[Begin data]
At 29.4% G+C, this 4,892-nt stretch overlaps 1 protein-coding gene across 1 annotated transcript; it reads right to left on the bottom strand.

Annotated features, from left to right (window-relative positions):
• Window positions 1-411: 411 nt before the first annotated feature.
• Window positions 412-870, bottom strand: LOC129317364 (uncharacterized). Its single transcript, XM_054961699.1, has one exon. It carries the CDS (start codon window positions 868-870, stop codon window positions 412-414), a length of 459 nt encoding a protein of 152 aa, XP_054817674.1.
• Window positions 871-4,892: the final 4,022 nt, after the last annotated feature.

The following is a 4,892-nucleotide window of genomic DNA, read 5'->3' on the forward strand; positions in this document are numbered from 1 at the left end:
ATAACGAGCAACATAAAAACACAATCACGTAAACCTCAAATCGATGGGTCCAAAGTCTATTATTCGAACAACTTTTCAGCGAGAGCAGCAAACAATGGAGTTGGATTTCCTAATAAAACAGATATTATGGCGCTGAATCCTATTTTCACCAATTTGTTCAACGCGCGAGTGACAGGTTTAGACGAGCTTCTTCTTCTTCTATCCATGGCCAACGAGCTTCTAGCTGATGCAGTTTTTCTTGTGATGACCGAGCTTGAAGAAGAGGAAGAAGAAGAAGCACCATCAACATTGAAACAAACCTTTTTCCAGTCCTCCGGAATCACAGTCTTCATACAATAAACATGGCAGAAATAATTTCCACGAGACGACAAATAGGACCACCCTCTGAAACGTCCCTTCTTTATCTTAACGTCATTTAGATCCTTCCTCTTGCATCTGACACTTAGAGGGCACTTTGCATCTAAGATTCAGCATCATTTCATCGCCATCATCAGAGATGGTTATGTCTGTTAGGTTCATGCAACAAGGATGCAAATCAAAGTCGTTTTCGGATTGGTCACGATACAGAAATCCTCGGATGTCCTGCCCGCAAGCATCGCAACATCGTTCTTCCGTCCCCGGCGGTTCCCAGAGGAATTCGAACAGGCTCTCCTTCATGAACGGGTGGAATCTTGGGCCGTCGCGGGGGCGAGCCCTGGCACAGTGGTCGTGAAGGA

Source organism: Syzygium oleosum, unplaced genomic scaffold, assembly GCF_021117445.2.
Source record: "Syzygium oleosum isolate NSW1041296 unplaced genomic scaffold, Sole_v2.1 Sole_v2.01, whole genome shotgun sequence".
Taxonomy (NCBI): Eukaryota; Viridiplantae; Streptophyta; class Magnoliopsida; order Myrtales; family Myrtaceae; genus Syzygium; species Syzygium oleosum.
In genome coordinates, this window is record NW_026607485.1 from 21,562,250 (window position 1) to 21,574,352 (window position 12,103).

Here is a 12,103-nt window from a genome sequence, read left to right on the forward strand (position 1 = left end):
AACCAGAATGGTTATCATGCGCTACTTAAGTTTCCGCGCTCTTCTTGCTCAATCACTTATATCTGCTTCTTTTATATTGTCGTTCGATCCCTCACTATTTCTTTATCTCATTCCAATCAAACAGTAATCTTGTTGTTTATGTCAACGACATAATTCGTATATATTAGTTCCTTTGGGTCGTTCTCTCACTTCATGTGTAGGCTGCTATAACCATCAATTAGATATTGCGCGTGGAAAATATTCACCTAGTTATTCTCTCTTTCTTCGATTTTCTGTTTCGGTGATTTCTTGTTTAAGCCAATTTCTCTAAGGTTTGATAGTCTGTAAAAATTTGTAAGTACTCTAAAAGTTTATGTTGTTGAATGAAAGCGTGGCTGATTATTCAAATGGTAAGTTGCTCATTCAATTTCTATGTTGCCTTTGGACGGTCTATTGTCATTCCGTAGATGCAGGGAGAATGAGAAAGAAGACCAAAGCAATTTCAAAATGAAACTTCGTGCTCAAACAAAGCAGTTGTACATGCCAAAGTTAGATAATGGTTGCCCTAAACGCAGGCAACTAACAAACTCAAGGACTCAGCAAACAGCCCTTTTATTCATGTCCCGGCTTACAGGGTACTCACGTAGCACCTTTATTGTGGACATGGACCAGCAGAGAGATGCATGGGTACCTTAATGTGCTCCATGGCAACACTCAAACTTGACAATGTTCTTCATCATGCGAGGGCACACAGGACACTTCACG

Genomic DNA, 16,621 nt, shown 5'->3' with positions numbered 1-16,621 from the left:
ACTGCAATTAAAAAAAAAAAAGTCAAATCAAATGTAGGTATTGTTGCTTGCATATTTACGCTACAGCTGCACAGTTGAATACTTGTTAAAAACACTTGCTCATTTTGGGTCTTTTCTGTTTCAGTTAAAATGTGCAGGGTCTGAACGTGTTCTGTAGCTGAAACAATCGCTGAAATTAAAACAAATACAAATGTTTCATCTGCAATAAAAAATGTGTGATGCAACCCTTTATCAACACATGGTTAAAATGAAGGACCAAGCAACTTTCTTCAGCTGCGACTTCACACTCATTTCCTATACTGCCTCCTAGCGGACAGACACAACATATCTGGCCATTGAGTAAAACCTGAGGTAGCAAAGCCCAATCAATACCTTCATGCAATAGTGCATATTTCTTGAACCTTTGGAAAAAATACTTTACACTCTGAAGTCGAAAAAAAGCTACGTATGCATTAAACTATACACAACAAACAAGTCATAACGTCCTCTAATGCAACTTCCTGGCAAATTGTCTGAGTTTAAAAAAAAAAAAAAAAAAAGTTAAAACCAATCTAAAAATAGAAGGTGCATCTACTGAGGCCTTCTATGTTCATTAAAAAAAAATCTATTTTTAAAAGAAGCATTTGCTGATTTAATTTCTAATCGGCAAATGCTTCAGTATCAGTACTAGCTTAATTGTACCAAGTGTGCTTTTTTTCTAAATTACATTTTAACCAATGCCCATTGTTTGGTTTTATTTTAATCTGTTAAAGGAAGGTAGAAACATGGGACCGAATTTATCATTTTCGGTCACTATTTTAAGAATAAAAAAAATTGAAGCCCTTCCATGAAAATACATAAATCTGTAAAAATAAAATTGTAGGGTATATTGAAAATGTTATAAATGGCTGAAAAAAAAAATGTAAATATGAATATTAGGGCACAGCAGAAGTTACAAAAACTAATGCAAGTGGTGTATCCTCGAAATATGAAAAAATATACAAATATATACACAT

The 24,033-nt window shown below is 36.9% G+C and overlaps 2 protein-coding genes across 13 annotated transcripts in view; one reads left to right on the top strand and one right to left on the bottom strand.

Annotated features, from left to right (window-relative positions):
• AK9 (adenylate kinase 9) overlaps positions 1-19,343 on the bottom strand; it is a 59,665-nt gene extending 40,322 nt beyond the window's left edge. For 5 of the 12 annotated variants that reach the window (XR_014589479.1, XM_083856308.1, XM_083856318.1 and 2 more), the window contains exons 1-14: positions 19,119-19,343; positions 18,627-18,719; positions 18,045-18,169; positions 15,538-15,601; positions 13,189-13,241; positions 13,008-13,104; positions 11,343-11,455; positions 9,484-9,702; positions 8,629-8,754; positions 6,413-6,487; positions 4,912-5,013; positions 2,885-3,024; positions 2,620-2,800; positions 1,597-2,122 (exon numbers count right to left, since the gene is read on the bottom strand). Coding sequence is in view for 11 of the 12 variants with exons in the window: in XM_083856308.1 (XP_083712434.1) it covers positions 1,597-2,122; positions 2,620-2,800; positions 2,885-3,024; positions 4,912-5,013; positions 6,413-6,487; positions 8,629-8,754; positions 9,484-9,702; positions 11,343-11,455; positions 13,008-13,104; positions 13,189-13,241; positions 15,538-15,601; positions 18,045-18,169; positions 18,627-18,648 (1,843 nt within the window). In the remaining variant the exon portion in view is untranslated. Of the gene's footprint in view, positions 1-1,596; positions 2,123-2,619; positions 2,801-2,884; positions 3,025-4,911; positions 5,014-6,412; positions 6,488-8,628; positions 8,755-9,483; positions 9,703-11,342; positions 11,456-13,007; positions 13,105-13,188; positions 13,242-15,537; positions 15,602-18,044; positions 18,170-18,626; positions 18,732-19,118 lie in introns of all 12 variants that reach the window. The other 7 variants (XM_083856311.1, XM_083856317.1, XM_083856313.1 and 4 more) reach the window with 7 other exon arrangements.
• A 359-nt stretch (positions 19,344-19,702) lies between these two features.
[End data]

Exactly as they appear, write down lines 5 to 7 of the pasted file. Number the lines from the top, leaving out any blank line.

• Window positions 871-4,892: the final 4,022 nt, after the last annotated feature.

The following is a 4,892-nucleotide window of genomic DNA, read 5'->3' on the forward strand; positions in this document are numbered from 1 at the left end:
ATAACGAGCAACATAAAAACACAATCACGTAAACCTCAAATCGATGGGTCCAAAGTCTATTATTCGAACAACTTTTCAGCGAGAGCAGCAAACAATGGAGTTGGATTTCCTAATAAAACAGATATTATGGCGCTGAATCCTATTTTCACCAATTTGTTCAACGCGCGAGTGACAGGTTTAGACGAGCTTCTTCTTCTTCTATCCATGGCCAACGAGCTTCTAGCTGATGCAGTTTTTCTTGTGATGACCGAGCTTGAAGAAGAGGAAGAAGAAGAAGCACCATCAACATTGAAACAAACCTTTTTCCAGTCCTCCGGAATCACAGTCTTCATACAATAAACATGGCAGAAATAATTTCCACGAGACGACAAATAGGACCACCCTCTGAAACGTCCCTTCTTTATCTTAACGTCATTTAGATCCTTCCTCTTGCATCTGACACTTAGAGGGCACTTTGCATCTAAGATTCAGCATCATTTCATCGCCATCATCAGAGATGGTTATGTCTGTTAGGTTCATGCAACAAGGATGCAAATCAAAGTCGTTTTCGGATTGGTCACGATACAGAAATCCTCGGATGTCCTGCCCGCAAGCATCGCAACATCGTTCTTCCGTCCCCGGCGGTTCCCAGAGGAATTCGAACAGGCTCTCCTTCATGAACGGGTGGAATCTTGGGCCGTCGCGGGGGCGAGCCCTGGCACAGTGGTCGTGAAGGA